I read with great interest this editorial on the so-called Cash for Clunkers program reprinted from Salon.com below.
Everyone says the program is a failure except those that think it is a success.
To me, the program is everything government should not be doing to stimulate the economy at a time of $1 trillion Federal budget deficits.
- These so-called "clunkers" in many cases are good cars, running vehicles capable of delivering transportation to the next generation of users. Everyone has owned a junker car in their life and when they bought one, they needed one. College students, lower middle class workers with jobs not supported by bus routes or public transportation, station cars for commuters, first time auto buyers, the list goes on and on. Instead of recycling these cars to promote economic growth and jobs, even giving them away to the poor, these cars are INTENTIONALLY DESTROYED for nebulous environmental gains.
- The auto makers claim that Cash for Clunkers is filling their showrooms and sales are tremendous. REALLY? Auto sales were down 12% this month over last year. Ford reported an end to 19 straight months of sales declines with a 2% increase this month. This is worth $1 billion in government subsidies?
- The prime beneficiary of Cash for Clunkers has been Toyota, not exactly an American automobile company. Yes, they make cars in the U.S. but so what? Is Proctor & Gamble a Chinese company because they have factories in China? Why isn't Toyota paying to increase the sales of Toyota products? American taxpayers are not subsidizing earning per share gains of Japanese stockholders?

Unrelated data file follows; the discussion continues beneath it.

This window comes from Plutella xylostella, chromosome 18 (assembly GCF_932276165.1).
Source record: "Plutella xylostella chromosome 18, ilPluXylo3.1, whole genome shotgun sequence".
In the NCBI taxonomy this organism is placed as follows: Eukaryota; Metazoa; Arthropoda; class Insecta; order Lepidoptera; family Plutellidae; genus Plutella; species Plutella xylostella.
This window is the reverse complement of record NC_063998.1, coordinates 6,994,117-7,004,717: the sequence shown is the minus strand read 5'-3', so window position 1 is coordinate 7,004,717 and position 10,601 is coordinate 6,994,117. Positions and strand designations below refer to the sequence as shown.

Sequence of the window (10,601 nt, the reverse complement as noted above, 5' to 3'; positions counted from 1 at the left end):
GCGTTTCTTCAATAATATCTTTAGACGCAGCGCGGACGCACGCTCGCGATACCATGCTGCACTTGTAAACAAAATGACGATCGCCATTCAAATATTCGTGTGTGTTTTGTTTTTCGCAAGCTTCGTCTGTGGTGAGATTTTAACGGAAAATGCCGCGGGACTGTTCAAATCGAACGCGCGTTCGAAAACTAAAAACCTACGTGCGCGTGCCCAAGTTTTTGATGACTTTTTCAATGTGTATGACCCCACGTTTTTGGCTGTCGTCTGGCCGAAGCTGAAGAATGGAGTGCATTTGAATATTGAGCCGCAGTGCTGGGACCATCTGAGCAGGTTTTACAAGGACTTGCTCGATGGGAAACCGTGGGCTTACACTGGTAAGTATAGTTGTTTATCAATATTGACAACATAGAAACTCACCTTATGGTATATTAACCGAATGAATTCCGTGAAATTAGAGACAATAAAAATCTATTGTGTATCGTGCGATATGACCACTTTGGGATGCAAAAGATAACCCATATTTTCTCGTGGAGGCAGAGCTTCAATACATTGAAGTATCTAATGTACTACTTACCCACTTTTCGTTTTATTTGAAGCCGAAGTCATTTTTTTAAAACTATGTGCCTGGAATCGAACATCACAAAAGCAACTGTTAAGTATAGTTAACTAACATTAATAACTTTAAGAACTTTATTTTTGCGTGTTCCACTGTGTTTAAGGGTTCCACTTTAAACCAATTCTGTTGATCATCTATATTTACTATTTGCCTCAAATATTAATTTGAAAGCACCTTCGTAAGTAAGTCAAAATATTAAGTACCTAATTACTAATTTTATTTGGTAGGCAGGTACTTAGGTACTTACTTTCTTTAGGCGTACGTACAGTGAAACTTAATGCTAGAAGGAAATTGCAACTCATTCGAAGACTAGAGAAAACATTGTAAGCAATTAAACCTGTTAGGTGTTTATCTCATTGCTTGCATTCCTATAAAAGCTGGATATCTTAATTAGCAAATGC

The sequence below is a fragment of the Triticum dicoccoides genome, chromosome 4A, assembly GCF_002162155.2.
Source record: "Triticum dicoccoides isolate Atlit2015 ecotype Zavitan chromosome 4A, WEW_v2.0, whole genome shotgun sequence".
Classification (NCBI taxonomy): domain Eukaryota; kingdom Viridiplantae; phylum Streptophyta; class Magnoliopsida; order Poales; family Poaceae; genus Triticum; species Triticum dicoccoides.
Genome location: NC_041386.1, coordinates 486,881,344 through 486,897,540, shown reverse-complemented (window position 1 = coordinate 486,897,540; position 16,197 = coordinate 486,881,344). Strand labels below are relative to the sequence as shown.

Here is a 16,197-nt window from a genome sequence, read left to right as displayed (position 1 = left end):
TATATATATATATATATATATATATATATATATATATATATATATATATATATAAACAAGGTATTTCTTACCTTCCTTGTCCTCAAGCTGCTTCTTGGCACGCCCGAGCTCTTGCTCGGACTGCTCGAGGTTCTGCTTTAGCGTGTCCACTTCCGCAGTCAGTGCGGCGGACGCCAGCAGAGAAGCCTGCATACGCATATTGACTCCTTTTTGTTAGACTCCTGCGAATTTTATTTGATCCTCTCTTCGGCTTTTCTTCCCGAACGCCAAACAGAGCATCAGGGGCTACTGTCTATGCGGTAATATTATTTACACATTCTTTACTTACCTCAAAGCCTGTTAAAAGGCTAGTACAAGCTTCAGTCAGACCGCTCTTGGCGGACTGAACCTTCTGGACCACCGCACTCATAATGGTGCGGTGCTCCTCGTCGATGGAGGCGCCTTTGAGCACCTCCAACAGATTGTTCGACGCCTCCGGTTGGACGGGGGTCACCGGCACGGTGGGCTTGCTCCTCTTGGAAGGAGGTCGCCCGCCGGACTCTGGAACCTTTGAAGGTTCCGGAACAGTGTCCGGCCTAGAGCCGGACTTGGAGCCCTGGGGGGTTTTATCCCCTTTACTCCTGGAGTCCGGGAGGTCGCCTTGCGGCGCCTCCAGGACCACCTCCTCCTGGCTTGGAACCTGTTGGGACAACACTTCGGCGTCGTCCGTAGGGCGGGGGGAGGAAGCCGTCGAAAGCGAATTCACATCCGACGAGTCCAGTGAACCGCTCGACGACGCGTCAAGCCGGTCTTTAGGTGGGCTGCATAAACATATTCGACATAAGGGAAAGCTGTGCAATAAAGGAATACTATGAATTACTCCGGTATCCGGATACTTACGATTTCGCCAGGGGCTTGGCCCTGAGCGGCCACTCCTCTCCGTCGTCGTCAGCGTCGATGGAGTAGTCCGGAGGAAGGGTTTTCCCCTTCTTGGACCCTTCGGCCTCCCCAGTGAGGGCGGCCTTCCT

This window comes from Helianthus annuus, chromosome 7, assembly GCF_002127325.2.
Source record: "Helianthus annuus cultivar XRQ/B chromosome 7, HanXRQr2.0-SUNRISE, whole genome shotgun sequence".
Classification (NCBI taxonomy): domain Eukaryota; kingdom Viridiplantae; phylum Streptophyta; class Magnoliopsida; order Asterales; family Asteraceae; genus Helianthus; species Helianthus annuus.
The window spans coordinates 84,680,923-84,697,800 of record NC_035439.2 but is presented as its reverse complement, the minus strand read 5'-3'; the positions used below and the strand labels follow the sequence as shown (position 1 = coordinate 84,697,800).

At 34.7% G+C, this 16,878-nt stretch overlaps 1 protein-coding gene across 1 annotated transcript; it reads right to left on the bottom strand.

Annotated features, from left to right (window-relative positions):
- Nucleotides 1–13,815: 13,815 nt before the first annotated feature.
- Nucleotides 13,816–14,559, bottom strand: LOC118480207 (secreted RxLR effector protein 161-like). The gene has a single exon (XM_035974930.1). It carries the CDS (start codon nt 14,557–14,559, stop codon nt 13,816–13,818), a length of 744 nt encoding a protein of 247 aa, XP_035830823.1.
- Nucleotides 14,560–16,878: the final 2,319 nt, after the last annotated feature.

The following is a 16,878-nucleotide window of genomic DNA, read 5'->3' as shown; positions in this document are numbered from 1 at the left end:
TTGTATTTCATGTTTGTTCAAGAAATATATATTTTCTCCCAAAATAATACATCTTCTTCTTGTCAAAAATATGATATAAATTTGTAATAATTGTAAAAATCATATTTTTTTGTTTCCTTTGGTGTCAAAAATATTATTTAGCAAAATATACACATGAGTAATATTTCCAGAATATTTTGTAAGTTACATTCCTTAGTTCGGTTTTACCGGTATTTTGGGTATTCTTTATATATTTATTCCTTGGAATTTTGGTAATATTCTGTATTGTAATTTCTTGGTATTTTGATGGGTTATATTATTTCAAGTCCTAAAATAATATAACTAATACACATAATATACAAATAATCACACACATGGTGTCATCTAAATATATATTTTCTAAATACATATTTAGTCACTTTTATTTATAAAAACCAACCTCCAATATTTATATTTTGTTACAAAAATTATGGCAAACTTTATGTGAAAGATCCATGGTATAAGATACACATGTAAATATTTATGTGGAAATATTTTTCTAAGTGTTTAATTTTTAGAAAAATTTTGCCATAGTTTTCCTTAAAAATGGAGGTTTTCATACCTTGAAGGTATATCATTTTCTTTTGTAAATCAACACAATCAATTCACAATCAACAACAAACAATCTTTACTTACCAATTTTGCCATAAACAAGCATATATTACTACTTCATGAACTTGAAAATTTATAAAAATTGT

- The notion of lower middle class workers who cannot afford to buy new cars subsidizing the purchases of upper middle class workers who can afford new cars is offensive to me. It is the height of regressive taxation. Why should cashiers in Wal-Mart or workers in a McDonalds who ride a bus to work pay taxes so insurance executives and accountants at Fortune 500 companies can buy a new Toyota Prius at a subsidized price?
Lawmakers ridiculed auto executives for flying to Washington in corporate jets but think nothing about buying new 737s for their own private use at taxpayer expense.
I want to puke. Apparently flying coach or even first class on commercial airlines is beneath these "public" servants.
Some people think that Cash for Clunkers can be used as an example for a real estate inventory bailout model. After all, destroy perfectly good (but older) cars for cash. Why not bulldoze perfectly good (but older and newer too) homes for cash?
The notion of destroying cars at a time when people are struggling to afford clunkers to get to jobs or shopping for food is disgusting. The notion of destroying houses when so many people are without places to live in this decaying economic environment is immoral.
So watch Congress expand both ideas very soon.
Robert J. Abalos, Esq.
So Cash for Clunkers, the scheme by which the Obama administration hoped to both stimulate auto sales and get fuel-inefficient vehicles off the road, has turned out to be hugely popular, burning through its initial funding of one billion in just a week. On Friday morning the House of Representatives hurriedly authorized another two billion, grabbed from stimulus funds earmarked for the Energy Department. The Senate will decide on the additional funds next week.